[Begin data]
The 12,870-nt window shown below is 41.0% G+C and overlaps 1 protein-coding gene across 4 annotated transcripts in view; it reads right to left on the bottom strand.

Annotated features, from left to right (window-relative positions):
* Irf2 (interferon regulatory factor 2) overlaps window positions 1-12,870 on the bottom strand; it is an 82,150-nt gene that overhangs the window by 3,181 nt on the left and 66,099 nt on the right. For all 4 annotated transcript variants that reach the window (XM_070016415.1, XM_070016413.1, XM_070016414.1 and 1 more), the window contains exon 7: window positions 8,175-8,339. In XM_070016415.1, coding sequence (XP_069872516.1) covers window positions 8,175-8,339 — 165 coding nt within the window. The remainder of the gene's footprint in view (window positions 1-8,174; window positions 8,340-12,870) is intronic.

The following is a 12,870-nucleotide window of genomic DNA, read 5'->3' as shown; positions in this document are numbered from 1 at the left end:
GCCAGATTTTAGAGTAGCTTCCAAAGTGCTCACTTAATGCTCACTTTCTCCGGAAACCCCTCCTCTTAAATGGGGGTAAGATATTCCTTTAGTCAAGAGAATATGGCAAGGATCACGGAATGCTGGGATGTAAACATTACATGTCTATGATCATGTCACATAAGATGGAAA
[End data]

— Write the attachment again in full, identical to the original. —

The 12,870-nt window shown below is 41.0% G+C and overlaps 1 protein-coding gene across 4 annotated transcripts in view; it reads right to left on the bottom strand.

Annotated features, from left to right (window-relative positions):
* Irf2 (interferon regulatory factor 2) overlaps window positions 1-12,870 on the bottom strand; it is an 82,150-nt gene that overhangs the window by 3,181 nt on the left and 66,099 nt on the right. For all 4 annotated transcript variants that reach the window (XM_070016415.1, XM_070016413.1, XM_070016414.1 and 1 more), the window contains exon 7: window positions 8,175-8,339. In XM_070016415.1, coding sequence (XP_069872516.1) covers window positions 8,175-8,339 — 165 coding nt within the window. The remainder of the gene's footprint in view (window positions 1-8,174; window positions 8,340-12,870) is intronic.

The following is a 12,870-nucleotide window of genomic DNA, read 5'->3' as shown; positions in this document are numbered from 1 at the left end:
GCCAGATTTTAGAGTAGCTTCCAAAGTGCTCACTTAATGCTCACTTTCTCCGGAAACCCCTCCTCTTAAATGGGGGTAAGATATTCCTTTAGTCAAGAGAATATGGCAAGGATCACGGAATGCTGGGATGTAAACATTACATGTCTATGATCATGTCACATAAGATGGAAA